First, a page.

Monday, July 22, 2013

New Stations on MBTA Fairmount Line: Making Commuter Rail Work Like Rapid Transit (sort of)

The Massachusetts DOT, MBTA, and the city of Boston just had a ribbon cutting for a new station on the Fairmount commuter rail line, one of a set of four in various stages of completion (story here).  What’s interesting about these stations is that they are all in an urban setting, within the city limits of Boston. 
What MBTA is in fact doing is retrofitting a rather weak commuter rail line to function more like a rapid transit line in transit-poor urban neighborhoods.
The background of these stations traces back at least 25 years to the opening of the Orange Line rapid transit service.  The Orange Line replaced a planned freeway, which transit advocates thought was a major triumph, but unfortunately it meant putting transit in a corridor meant for highway traffic and located away from major activity centers.  This, in my opinion, is an all-too-common problem with transit planning, which tends to look for cheap and available rights of way rather than looking at linking up activity centers.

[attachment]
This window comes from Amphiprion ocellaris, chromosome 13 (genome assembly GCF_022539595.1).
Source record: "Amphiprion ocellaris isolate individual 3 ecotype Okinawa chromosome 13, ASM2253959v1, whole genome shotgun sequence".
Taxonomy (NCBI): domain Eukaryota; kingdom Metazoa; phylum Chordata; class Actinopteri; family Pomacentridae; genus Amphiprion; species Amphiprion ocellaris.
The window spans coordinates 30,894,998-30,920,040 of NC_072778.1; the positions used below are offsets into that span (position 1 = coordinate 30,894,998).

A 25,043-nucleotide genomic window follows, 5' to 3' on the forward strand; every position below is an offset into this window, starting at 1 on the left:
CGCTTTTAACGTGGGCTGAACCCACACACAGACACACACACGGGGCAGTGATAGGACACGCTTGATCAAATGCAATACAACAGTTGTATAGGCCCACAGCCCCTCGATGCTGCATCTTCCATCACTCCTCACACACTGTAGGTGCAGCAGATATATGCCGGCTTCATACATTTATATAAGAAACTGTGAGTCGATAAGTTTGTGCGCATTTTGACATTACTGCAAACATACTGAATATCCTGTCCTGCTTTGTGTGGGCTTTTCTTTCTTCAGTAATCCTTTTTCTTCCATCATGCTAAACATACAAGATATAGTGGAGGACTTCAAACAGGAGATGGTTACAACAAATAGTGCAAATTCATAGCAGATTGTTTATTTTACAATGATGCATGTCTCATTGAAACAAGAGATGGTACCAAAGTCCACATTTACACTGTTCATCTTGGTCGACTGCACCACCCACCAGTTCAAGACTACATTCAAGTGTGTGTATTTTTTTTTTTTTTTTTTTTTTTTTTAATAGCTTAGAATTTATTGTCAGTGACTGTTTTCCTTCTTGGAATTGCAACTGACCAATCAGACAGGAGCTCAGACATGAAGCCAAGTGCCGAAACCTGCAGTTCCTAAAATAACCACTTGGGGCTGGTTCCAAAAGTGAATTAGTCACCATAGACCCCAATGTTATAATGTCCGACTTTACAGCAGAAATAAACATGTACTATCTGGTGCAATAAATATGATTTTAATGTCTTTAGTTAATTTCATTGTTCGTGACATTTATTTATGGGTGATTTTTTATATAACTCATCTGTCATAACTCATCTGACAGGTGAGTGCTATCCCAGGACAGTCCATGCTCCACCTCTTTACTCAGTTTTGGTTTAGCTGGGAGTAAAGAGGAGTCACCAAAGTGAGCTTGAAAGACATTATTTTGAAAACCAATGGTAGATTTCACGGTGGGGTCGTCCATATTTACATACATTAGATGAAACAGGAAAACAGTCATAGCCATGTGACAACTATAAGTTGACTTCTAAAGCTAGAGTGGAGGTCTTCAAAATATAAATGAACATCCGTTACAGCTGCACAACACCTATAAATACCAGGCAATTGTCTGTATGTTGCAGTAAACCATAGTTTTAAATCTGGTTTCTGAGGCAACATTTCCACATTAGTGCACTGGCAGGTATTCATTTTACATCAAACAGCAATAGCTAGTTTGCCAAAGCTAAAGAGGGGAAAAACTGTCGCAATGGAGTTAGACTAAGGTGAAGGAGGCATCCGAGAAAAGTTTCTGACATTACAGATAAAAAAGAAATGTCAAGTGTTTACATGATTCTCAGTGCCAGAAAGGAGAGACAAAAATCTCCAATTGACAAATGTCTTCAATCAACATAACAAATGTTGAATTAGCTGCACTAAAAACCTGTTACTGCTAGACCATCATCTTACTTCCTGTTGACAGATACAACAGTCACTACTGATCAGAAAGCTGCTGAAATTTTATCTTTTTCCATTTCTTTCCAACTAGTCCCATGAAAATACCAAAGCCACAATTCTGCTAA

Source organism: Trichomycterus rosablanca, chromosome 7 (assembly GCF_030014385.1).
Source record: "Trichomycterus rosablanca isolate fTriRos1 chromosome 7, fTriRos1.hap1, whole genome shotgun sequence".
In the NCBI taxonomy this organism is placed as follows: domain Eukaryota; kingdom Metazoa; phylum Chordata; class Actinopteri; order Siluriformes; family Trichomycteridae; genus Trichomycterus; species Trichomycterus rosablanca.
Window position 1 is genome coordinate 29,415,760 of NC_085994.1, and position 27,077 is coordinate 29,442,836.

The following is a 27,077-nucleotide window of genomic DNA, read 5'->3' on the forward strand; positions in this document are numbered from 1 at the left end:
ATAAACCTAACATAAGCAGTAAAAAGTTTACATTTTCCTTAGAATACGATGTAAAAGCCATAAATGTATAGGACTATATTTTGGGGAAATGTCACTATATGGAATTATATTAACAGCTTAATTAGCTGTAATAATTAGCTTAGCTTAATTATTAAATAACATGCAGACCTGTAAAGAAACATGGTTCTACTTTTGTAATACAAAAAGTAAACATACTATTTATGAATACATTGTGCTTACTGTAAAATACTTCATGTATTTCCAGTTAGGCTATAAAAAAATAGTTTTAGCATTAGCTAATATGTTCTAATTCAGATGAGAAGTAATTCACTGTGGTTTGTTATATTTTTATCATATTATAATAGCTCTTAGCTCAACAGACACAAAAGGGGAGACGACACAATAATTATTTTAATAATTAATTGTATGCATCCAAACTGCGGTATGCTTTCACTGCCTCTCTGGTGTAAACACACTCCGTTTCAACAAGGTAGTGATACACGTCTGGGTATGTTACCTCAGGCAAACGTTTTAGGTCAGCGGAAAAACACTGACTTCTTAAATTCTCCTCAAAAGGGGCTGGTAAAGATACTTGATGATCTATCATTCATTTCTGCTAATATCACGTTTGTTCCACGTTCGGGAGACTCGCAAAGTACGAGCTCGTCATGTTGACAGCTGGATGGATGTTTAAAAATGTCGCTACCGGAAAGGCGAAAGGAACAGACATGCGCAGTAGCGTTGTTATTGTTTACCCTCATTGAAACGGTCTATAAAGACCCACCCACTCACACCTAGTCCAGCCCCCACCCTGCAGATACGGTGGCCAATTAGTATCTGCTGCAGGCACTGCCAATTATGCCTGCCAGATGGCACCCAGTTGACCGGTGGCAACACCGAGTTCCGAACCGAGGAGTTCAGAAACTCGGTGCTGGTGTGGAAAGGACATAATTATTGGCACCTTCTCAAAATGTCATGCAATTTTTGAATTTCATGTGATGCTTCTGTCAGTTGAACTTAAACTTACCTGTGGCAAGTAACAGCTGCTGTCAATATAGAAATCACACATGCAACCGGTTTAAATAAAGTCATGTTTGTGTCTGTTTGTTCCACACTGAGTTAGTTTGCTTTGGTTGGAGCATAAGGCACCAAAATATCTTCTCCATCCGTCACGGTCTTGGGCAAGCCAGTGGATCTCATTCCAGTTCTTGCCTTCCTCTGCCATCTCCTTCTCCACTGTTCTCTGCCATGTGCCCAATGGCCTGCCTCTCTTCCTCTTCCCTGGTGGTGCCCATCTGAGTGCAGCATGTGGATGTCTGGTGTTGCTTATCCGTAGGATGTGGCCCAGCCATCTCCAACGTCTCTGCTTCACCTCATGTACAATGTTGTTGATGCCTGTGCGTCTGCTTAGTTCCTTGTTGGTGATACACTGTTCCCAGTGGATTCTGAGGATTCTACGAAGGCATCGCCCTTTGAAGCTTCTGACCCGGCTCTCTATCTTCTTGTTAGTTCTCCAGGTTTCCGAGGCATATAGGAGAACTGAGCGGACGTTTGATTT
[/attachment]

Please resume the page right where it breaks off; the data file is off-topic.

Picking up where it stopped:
Be that as it may, the Fairmount Line will be a very interesting case study.  We wish them well!

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